The COVID-19 pandemic has had a profound and alarming impact on mental health in America. According to a survey conducted by the Kaiser Family Foundation, 56 percent of survey participants cited worry or stress associated with the outbreak has led to at least one negative effect on their well-being. They noted areas such as trouble sleeping, eating, and alcohol use. The Washington Post reported that calls to a federal emergency hotline for those experiencing emotional distress increased by more than 1,000 percent in April. Talkspace, an online and mobile therapy company, has seen a 65 percent increase in active users since mid-February.
Unfortunately, at a time when the need for mental health services has increased exponentially, there is a lack of federal funding that is hindering providers’ ability to help. In early April, mental health organizations wrote a letter to Congress stating that $38.5 billion would be needed to keep treatment providers from closing and an additional $10 billion was required for an adequate response to the pandemic. Yet, as the Washington Post reports, the government has allocated less than 1 percent of the requested amount.
As always, but especially in times of crisis, the nonprofit sector steps up to provide the critical leadership needed to support those most in need. Our clients have found effective ways to rapidly adapt and innovate their programs and program delivery so their constituents and communities receive the mental health services so vital to their well-being. The following are a few examples that highlight the remarkable work of our mental health clients and the trends they see developing in the field:
Fountain House – New York, NY
Fountain House is one of the largest community-based mental health and public health nonprofit service organizations in the world. Core to their mission is treating the most marginalized members of our society. Speaking with USA Today, President and CEO Dr. Ashwin Vasan said, “The virus is an equal-opportunity crisis … but the impact and the burden of it is not going to be shared equally. Like most things in society, it’s going to be regressive. It’s going to be felt disproportionately by the poor, the vulnerable, the marginalized…” Fountain House is prioritizing these populations—including “people of color…folks who are homeless, mentally ill, refugees, new immigrants, veterans and sexual minorities”—through intentional and strategic outreach to ensure they do not “bear the brunt of the epidemic when all is said and done” (Hyperakt).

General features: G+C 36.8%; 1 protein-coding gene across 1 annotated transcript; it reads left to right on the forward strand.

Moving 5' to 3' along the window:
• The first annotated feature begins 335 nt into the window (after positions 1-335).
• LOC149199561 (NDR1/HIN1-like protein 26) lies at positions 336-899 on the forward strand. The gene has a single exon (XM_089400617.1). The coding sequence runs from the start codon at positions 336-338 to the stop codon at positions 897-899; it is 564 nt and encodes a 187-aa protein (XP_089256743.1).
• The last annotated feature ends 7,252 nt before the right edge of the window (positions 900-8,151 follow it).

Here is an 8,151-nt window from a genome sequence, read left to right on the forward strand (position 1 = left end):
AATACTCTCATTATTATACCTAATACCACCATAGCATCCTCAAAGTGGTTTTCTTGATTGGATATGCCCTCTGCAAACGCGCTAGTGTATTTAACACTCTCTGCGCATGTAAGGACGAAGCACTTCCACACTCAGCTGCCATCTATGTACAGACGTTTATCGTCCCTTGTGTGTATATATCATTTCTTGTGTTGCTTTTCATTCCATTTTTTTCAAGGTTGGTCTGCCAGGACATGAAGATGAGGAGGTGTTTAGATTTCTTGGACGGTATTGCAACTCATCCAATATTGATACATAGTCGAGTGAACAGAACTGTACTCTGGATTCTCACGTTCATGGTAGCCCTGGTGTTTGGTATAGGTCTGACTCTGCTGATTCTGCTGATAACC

At the same time, the pandemic has required Fountain House to rethink its model entirely. Founded on a clubhouse model, Fountain House emphasizes the therapeutic value of community and congregating in a safe, physical space. Naturally, the pandemic has prohibited that approach. In addition to transitioning to 1:1 home-based care and outreach, which included the distribution of phones, Fountain House took advantage of “this moment to build a Virtual Clubhouse community…leveraging platforms like Facebook, Slack, and Zoom, to create an approximation of our therapeutic social services in a digital environment, which now has over 1,000 subscribers and will form a permanent part of our infrastructure going forward, ” Dr. Vasan shared. The Virtual Clubhouse offers a living room where members can chat with each other and view live-streams, workgroups where staff and members collaborate on projects such as meal delivery and member onboarding, and a community space for meetings and social programming. Fountain House also hopes to expand the virtual platform to other clubhouse programs – across the country and the world.